Tuesday, August 24, 2010

Back in shape, blah, blah, blah...

I've worked out in the gym a couple of times in the week since renewing membership there. I started with ten minutes on the stationary bike both times, then continued to the circuit machines, in reps of five, various times (depending on the machine); I always do the complete circuit, which takes 30 minutes max, and I'm not rushing (and try to gently stretch in between sets, and definitely when moving from one machine to another). I lift the weights somewhat more slowly than most gym rats, in order to truly resist gravity (after all, isn't it referred to as resistance training?), but not so slowly as to become like torture (though truly slow weight lifting may be the most effective routine). This modest regime works for me, as I have no real aches two days later, although I certainly felt my muscles while working the circuit.

* * *
Of course, the continuing drama about the overpaid, arrogant, and possibly mentally unstable "member" of the 'skins, Fat Albert Haynesworth, makes my blood boil. In a time of high unemployment and recession, this person could not be bothered to make the effort to work out once in a while, and repeately failed to turn up to training camp. Haynesworth now says he has a condition, rhabdomyolysis, that makes him unable to participate fully in training. According to the rhabdomyolysis entry in the online Sports Injury Bulletin, athletes most at risk for rhabdomyolysis are: "Out-of-shape athletes who begin training seriously in the summer are thus at particular risk; their lack of fitness places more stress on their muscles, and their lack of acclimatisation to the heat raises the risks of heat stress and dehydration." Effectively, if he worked out in the off-season and attended training camp, he might not be suffering from this. Folks are saying that he should be traded, but what team wants his lazy, uncooperative behind?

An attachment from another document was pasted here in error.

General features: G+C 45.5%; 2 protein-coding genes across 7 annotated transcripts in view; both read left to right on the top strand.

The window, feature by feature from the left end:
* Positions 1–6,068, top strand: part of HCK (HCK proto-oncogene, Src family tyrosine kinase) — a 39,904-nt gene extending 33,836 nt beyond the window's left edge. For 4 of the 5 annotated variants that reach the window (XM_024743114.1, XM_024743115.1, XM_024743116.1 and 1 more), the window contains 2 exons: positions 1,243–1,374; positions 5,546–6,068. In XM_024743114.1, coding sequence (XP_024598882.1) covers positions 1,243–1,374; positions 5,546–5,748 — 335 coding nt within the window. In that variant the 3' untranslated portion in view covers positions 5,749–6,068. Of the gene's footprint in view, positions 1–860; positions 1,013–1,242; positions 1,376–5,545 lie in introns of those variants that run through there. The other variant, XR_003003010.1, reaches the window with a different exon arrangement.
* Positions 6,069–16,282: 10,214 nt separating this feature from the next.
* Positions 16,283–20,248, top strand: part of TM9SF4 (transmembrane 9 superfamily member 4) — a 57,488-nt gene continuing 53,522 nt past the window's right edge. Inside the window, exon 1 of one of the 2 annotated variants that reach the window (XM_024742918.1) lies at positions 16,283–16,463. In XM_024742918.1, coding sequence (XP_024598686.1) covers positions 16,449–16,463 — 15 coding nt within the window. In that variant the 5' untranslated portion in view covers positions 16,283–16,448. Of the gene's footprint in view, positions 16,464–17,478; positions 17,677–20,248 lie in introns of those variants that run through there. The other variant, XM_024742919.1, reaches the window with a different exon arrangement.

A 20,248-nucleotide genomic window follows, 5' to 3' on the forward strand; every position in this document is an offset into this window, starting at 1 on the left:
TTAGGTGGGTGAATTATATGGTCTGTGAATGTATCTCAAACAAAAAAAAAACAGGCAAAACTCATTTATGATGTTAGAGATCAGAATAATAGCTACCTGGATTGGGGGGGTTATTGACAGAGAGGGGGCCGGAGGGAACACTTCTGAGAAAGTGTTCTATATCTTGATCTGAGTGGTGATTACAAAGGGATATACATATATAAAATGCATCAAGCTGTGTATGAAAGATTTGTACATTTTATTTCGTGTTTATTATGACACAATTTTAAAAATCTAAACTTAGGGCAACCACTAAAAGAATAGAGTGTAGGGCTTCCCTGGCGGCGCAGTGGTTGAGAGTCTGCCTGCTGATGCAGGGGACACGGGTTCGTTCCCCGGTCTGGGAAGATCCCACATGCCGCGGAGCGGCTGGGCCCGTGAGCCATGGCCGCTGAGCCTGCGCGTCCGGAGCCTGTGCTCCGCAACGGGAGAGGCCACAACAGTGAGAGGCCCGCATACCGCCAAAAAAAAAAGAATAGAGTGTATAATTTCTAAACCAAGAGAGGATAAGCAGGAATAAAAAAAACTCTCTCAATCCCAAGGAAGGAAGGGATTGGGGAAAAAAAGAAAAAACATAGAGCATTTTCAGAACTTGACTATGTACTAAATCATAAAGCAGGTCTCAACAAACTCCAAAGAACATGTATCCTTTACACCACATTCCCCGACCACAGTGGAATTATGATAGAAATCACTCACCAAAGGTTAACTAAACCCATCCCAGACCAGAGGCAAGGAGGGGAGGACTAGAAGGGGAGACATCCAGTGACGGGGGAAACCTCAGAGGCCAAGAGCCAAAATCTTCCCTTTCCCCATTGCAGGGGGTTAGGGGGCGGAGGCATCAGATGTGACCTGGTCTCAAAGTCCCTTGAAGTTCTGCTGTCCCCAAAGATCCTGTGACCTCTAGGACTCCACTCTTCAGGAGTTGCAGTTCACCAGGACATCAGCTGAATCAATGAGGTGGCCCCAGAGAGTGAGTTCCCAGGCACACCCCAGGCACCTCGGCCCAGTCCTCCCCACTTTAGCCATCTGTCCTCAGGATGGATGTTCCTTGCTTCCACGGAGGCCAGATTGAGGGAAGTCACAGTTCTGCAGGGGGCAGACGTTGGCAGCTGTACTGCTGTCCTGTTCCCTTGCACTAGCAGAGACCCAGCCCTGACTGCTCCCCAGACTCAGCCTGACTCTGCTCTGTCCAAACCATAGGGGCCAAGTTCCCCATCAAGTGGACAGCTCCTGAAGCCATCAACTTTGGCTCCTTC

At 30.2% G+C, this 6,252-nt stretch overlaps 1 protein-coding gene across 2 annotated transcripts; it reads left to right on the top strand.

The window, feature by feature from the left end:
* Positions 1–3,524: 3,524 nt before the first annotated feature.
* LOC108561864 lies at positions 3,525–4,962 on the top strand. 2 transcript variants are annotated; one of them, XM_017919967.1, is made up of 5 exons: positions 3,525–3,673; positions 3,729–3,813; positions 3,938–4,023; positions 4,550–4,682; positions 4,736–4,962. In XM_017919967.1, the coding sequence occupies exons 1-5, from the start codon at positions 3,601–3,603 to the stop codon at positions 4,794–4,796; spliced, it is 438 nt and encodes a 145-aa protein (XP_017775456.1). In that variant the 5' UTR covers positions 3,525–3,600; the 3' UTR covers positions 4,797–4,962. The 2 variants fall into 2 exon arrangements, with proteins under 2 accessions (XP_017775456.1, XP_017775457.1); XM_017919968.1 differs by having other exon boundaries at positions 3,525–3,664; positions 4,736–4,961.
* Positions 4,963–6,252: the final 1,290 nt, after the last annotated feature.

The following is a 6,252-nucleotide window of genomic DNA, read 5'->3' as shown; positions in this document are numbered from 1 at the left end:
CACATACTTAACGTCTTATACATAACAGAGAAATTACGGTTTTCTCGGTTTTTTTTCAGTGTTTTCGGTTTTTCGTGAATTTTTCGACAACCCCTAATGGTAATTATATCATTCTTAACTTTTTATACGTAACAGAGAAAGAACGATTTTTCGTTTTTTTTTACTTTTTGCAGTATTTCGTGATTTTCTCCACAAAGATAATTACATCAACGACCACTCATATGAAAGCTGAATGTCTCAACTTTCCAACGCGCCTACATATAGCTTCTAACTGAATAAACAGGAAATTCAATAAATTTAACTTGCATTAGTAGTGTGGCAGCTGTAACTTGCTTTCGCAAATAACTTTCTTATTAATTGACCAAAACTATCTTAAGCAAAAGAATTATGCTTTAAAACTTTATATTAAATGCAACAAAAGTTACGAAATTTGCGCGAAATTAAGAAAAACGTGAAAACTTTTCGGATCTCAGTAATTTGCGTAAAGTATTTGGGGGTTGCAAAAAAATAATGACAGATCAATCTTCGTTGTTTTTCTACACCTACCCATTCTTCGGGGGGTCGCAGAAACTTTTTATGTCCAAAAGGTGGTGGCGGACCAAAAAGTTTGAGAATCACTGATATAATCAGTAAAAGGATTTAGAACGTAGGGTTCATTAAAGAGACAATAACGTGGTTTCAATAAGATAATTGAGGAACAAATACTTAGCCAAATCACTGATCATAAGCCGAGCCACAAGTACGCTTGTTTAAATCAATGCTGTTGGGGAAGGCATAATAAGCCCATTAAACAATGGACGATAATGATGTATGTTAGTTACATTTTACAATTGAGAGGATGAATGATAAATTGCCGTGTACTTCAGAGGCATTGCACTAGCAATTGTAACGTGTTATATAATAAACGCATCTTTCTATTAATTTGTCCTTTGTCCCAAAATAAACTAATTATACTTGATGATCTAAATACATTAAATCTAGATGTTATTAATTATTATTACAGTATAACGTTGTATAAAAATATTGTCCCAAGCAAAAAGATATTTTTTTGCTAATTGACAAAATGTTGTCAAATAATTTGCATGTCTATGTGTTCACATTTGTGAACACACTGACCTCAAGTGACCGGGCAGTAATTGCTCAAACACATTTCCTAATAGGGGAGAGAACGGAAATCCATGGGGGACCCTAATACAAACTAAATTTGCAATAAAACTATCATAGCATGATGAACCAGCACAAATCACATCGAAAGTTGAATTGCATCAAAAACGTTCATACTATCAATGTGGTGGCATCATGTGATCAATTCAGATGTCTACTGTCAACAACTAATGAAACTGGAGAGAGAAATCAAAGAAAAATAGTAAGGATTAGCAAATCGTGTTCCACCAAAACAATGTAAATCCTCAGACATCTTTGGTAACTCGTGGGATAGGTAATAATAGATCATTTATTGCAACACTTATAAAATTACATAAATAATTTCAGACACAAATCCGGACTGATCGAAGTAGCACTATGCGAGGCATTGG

No, spoiled athletes are not whom I admire--my role model in physical fitness is this shining senior, Ernestine Shepherd:

Friday, August 20, 2010

Friday funny...on the importance of eating your vegetables

Your mother told you to eat your veggies, scientists are telling you to get 5 to 9 servings of fruits and veggies a day, and now even canines are getting in on the act, as this little fella is letting his people know just how important cabbage is in the diet...

Tuesday, August 17, 2010

Sense in the summer...

Finally returned to the community center to renew my (lapsed) three-month gym membership, and noticed the following on the side of the center, its small youth garden in full bloom:

beanstalk reaching for the sky Beanstalk reaching for the sky

grape tomatoes seriously leaning Grape tomatoes doing a Jackie Gleason impression

dwarf sunflowers Dwarf sunflowers

sage Sage

green peppers and marigolds Marigolds and green peppers

thyme bush Thyme (one of the three types there)

flowers amassed Name these flowers!

anise hyssop in bloom Anise hyssop in bloom

At least the community center (which is next door to an elementary school) had the good sense to keep a garden, unlike Bancroft Elementary in DC, which demolished its garden (which Michelle Obama helped the school revive). The little garden that could shows how much food can be grown in a small space; even most townhomes have this amount of space (if you count the front and back), and many of the herbs and tomatoes can be grown in containers. If I could only rip out the entire monster juniper the developer put in front!

Monday, August 16, 2010

Speedy summer supper: succotash